A British man who hacked into the Facebook account of Justin Bieber's girlfriend and threatened to publish their private emails has been jailed for 12 months.
Gareth Crosskey, 21, infiltrated the account of Selena Gomez after posing as her step-father, who has administration rights to the page.
Using a fake email account, the McDonald's worker managed to convince staff at the social networking site to reset the passwords on Gomez's account.
Crosskey then posted a video to YouTube demonstrating how he had hacked the page and went on to contact magazines OK and Hollywood Life offering to forward information about the star.
He was eventually traced to his home in West Sussex following a joint investigation involving the FBI and Metropolitan police's E-Crime Unit and costing more than £50,000.
Crosskey claimed he hacked into the account because he wanted to show Facebook creator Mark Zuckerberg lapses in security at the company after his own account was hacked.
He also wrote to Gomez's step-father, claiming he had hacked into at least four personal email accounts and copied emails sent between Gomez and Bieber before the couple officially announced their relationship.
He told him: "Her personal email shows what her fans might want to see. I've made a copy of every email between Justin Bieber and Selena Gomez and Selena Gomez and Demi Lovato. I think the paparazzi will have a field day."
It had been claimed Crosskey prompted a wave of hate mail directed at Gomez after he posted "Justin Bieber Sucks" on the star's Facebook page for her six million friends to read.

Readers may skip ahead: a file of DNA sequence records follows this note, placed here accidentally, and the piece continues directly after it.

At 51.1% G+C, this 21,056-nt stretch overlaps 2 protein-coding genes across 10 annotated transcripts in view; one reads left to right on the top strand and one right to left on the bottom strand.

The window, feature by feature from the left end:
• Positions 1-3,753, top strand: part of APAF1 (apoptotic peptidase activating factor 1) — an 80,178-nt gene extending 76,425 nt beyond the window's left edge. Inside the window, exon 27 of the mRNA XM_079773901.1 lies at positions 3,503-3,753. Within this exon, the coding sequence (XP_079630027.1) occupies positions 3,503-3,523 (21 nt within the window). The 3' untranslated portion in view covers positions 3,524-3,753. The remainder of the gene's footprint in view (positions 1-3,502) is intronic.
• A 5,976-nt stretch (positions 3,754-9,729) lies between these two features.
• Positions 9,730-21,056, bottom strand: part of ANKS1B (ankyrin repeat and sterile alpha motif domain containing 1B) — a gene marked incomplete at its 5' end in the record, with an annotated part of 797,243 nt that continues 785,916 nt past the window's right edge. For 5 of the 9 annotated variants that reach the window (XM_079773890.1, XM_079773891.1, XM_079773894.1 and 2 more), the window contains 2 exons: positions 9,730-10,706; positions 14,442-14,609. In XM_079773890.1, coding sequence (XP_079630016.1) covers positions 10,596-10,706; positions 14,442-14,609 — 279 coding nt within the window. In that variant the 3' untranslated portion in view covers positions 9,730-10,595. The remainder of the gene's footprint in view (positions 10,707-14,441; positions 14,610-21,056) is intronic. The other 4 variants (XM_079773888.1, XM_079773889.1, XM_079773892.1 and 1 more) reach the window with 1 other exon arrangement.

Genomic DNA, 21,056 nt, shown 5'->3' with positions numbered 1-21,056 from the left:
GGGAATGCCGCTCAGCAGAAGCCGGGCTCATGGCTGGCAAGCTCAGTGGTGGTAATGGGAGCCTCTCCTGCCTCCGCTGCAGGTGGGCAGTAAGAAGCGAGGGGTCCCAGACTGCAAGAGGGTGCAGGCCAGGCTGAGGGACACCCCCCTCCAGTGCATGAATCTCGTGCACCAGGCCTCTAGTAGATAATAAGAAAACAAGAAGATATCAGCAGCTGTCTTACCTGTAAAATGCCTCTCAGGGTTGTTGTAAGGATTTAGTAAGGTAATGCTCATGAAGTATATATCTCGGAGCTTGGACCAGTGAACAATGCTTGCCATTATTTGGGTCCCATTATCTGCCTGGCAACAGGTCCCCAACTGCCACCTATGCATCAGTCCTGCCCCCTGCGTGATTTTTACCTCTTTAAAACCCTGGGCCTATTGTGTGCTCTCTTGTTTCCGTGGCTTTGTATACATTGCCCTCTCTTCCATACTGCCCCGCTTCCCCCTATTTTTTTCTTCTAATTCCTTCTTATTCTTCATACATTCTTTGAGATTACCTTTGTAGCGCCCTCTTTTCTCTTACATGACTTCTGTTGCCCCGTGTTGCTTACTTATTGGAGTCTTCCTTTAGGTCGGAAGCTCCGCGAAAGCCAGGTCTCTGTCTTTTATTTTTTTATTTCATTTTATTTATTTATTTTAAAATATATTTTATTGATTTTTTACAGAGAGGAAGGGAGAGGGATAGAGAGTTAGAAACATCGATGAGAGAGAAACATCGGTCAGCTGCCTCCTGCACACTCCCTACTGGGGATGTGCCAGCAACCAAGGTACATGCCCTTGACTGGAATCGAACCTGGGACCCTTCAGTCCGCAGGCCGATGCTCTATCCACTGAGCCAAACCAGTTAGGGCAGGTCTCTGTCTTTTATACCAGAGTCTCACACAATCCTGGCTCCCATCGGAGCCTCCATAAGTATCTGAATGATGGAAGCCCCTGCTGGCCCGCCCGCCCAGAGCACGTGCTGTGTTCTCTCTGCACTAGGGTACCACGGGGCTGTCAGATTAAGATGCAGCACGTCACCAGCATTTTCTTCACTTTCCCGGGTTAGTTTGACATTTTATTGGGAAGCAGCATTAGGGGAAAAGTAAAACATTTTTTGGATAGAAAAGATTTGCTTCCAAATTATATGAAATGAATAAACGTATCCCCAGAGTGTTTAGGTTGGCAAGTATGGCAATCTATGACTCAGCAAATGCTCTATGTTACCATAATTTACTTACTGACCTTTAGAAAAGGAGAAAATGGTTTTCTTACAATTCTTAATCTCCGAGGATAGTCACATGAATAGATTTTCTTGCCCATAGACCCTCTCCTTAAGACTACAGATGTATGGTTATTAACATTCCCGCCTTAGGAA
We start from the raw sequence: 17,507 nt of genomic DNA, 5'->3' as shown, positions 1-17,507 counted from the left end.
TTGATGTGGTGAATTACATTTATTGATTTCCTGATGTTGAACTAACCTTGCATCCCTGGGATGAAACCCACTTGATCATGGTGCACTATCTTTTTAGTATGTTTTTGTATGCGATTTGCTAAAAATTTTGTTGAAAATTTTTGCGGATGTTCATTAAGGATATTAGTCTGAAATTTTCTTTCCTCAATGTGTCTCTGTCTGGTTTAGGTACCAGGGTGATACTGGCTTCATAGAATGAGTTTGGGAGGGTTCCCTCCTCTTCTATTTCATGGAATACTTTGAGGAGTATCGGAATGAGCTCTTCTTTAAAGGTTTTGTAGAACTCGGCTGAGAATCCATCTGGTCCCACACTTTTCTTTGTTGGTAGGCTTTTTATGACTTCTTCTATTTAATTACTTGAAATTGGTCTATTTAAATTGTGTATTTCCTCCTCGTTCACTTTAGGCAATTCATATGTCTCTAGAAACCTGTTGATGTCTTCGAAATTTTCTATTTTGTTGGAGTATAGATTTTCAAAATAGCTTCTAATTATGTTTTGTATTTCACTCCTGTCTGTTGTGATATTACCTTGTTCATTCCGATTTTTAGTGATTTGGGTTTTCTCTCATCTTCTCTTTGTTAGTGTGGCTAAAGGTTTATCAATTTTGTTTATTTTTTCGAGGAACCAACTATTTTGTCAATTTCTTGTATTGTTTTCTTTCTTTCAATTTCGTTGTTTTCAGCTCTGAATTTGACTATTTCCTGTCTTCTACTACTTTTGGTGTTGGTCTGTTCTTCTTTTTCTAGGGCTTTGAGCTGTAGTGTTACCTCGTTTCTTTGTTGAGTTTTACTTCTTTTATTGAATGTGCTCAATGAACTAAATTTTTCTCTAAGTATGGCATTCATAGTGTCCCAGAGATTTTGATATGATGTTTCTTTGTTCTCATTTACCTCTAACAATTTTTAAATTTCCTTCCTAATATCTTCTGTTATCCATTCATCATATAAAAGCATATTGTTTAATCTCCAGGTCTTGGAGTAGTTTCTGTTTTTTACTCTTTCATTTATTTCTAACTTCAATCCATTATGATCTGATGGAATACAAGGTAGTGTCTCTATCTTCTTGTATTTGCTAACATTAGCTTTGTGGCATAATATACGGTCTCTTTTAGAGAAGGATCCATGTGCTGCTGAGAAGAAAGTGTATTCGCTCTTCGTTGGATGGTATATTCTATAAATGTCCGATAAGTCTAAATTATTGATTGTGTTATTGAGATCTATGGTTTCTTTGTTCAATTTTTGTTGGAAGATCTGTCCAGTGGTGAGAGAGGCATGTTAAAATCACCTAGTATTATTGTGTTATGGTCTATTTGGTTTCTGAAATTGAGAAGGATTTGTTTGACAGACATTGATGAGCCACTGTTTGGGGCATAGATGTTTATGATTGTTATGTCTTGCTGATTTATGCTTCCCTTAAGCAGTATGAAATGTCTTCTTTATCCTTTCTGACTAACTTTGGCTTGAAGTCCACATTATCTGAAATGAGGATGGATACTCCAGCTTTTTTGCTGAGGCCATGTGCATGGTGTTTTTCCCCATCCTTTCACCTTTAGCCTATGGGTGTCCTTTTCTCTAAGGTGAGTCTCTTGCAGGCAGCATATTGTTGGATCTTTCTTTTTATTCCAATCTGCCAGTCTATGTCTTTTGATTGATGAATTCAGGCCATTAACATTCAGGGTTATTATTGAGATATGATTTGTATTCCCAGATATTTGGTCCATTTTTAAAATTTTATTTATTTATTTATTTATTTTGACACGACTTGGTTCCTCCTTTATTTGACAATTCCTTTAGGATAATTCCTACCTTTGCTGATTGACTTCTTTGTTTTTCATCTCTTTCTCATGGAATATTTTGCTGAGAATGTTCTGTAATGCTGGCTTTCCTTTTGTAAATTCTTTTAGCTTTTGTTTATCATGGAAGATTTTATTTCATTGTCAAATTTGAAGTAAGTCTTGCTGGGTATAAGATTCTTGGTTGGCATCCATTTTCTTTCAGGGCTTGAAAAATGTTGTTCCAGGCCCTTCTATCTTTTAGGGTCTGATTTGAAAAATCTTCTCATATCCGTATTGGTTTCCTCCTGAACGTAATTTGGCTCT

But the prosecution accepted there was no evidence to prove his connection to the message.
Judge John Price jailed the former fast-food worker for 12 months after he admitted two offences against the Computer Misuse Act.
He said: "You are clever with a computer and you hacked into the private part of somebody's Facebook account - that somebody was a singer, a celebrity called Selena Gomez. She had a Facebook account on which she has six million friends.
"They have permission to get into part of the account and you hacked into the private part by getting the private email password. People deserve privacy and should not their private correspondence by email made public."
Crosskey - known online as Pkinjor or prokill - had boasted about the attack to fellow hackers on internet forums.
Prosecutor Corrine Bramwell said there was no evidence to support his claim that he had access to Gomez' private emails.
She said that after the cyber-attack the celebrity's team spent three days trying to regain control of the account.
Gareth Morgan, defending, said Crosskey had since enrolled on a college course designing computer games.
"He accepts his actions have caused distress and alarm and he accepts that his actions were stupid," he said.
"There appears to have been no cause or benefit from his actions. It would seem Selena Gomez was plucked out of the air as a person to concentrate his attentions on."